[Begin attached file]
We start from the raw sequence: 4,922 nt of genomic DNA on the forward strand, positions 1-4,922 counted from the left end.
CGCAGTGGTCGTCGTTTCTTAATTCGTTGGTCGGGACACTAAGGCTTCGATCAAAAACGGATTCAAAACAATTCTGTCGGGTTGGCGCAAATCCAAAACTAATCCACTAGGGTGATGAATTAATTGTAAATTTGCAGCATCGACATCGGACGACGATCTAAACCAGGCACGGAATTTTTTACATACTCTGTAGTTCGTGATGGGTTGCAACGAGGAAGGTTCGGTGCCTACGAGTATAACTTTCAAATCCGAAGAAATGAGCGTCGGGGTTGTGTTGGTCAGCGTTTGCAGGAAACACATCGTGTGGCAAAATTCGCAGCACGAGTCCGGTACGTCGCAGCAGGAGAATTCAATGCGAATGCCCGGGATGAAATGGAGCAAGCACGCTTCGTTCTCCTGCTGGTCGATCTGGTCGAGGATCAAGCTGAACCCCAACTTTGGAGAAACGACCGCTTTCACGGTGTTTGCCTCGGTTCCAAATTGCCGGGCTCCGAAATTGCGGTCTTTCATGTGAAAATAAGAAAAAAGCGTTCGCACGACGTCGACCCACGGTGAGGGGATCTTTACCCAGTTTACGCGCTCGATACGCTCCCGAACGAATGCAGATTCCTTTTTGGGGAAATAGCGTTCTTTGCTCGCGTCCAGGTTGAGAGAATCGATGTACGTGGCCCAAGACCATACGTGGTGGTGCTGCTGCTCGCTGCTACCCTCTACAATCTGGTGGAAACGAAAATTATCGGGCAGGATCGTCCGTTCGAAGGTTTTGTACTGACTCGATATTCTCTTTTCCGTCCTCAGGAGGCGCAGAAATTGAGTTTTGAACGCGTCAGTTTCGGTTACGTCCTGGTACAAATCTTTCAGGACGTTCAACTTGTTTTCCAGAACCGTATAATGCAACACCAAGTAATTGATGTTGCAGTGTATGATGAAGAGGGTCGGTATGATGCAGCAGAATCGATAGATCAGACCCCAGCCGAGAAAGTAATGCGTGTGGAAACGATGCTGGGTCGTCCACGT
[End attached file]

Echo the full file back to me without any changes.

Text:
We start from the raw sequence: 4,922 nt of genomic DNA on the forward strand, positions 1-4,922 counted from the left end.
CGCAGTGGTCGTCGTTTCTTAATTCGTTGGTCGGGACACTAAGGCTTCGATCAAAAACGGATTCAAAACAATTCTGTCGGGTTGGCGCAAATCCAAAACTAATCCACTAGGGTGATGAATTAATTGTAAATTTGCAGCATCGACATCGGACGACGATCTAAACCAGGCACGGAATTTTTTACATACTCTGTAGTTCGTGATGGGTTGCAACGAGGAAGGTTCGGTGCCTACGAGTATAACTTTCAAATCCGAAGAAATGAGCGTCGGGGTTGTGTTGGTCAGCGTTTGCAGGAAACACATCGTGTGGCAAAATTCGCAGCACGAGTCCGGTACGTCGCAGCAGGAGAATTCAATGCGAATGCCCGGGATGAAATGGAGCAAGCACGCTTCGTTCTCCTGCTGGTCGATCTGGTCGAGGATCAAGCTGAACCCCAACTTTGGAGAAACGACCGCTTTCACGGTGTTTGCCTCGGTTCCAAATTGCCGGGCTCCGAAATTGCGGTCTTTCATGTGAAAATAAGAAAAAAGCGTTCGCACGACGTCGACCCACGGTGAGGGGATCTTTACCCAGTTTACGCGCTCGATACGCTCCCGAACGAATGCAGATTCCTTTTTGGGGAAATAGCGTTCTTTGCTCGCGTCCAGGTTGAGAGAATCGATGTACGTGGCCCAAGACCATACGTGGTGGTGCTGCTGCTCGCTGCTACCCTCTACAATCTGGTGGAAACGAAAATTATCGGGCAGGATCGTCCGTTCGAAGGTTTTGTACTGACTCGATATTCTCTTTTCCGTCCTCAGGAGGCGCAGAAATTGAGTTTTGAACGCGTCAGTTTCGGTTACGTCCTGGTACAAATCTTTCAGGACGTTCAACTTGTTTTCCAGAACCGTATAATGCAACACCAAGTAATTGATGTTGCAGTGTATGATGAAGAGGGTCGGTATGATGCAGCAGAATCGATAGATCAGACCCCAGCCGAGAAAGTAATGCGTGTGGAAACGATGCTGGGTCGTCCACGT